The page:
That same night the Baron caused a considerable stir by announcing his intention of leaving them on the morrow. They all had something to say in the way of surprise and remonstrance except Mr Bickerdike, and he judiciously held his tongue. Even Hugo showed a certain concern, as a man might who felt, without quite realizing what it was he felt, the giving way of some moral support on which he had been unconsciously leaning. He looked up and asked, as the detective had asked, 'What about your evidence?'
'It is said to be immaterial,' answered Le Sage. ' I am speaking on the authority of the Sergeant himself'.
Hugh said no more; but he eyed the Baron in a wistful, questioning way. He was in a rather moving mood, patently looking forward to Wednesday's ordeal with considerable nervousness and apprehension, and not altogether without reason. The Inquest had been trying enough; yet that had been a mere local affair, conducted amid familiar surroundings. To stand up in public Court and repeat, perhaps be forced to amplify, the evidence he had already given was a far different and more agitating prospect. What was in his mind, who could know? There was something a little touching in the way he clung to his family, and in the slight embarrassment they showed over his unaccustomed attentions. Audrey, falling in for her share, laughed, and responded with only a bad grace; but the glow in her eyes testified to feelings not the less proud and exultant because their repression had been so long a necessity with her Coming upon the Baron in the hall by-and-by, as he was on his way upstairs to prepare for the morrow's journey, she stopped and spoke to him.
' Can you manage without a valet, Baron ?'
'As I have managed a hundred times before, my dear'.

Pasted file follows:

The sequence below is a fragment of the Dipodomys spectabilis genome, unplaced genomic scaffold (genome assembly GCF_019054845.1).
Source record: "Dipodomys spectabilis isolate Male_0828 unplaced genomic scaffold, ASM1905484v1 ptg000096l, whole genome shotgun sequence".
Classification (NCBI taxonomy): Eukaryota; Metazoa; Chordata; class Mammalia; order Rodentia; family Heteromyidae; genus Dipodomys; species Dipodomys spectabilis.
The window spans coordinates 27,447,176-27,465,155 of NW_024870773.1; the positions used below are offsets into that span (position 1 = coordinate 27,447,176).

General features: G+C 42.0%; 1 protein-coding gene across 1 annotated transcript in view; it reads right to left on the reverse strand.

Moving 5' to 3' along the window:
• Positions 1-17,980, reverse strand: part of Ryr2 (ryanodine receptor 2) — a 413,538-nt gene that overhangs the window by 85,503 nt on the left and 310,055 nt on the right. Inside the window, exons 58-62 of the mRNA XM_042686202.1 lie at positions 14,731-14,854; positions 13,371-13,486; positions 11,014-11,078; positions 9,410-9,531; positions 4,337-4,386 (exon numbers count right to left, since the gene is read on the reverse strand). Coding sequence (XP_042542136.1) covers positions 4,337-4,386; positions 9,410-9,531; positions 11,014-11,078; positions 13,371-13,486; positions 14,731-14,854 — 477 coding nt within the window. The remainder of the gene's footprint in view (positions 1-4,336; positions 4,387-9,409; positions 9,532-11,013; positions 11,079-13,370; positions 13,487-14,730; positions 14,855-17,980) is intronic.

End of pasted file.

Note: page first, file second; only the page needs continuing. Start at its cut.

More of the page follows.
' Must you really go ?' 'I must, indeed'.
'Leaving Louis to shift for himself?'
'I leave him in the hands of Providence'.
'Yes, but Providence is not a lawyer'.
' Heaven forbid ! God, you know, hke no lawyer, tempers the wind to the shorn lamb--a brebis tondue Dieu mesure le vent. That is a good French proverb, and I am going to France in the faith of it'.
'But you will come back again ?'
' Yes, I will come back. It will be all right about Louis-you will see'.
She did not answer. She had been holding him by the lapels of his coat, running her thumbs down the seams, and suddenly, feeling a little convulsive pressure there, he looked up in her face and saw that thick tears were running down her cheeks. Very softly but resolutely then he captured the two wandering hands and held them between his own.
'My dear,' he said, 'my dear, I understand. But listen to this-have confidence in your friend the Baron'.
And on the morrow morning he left, accompanied by Mr Vivian Bickerdike's most private and most profound misgivings. That he was going to London.
on some business connected with the stolen document was that gentleman's certain conviction. But what was he to do? Expose at once, or wait and learn more? On the whole it were better to wait, perhaps : the fellow was coming back--he had said so, and to the same unconsciousness of there being one on his track who at the right moment could put a spoke in his nefarious wheel.
He was still considering the question, when something happened which, for the time being, put all considerations but one out of his head. By the first post on the very morning of the inquiry he received, much to his astonishment, a subpcena binding him to appear and give evidence in Court. About what ? If any uneasy suspicion in his mind answered that question, to it was to be attributed, no doubt, his rather white conscience-troubled aspect as he presently joined the party waiting to be motored over to the Castle in the old city where the case was to be tried.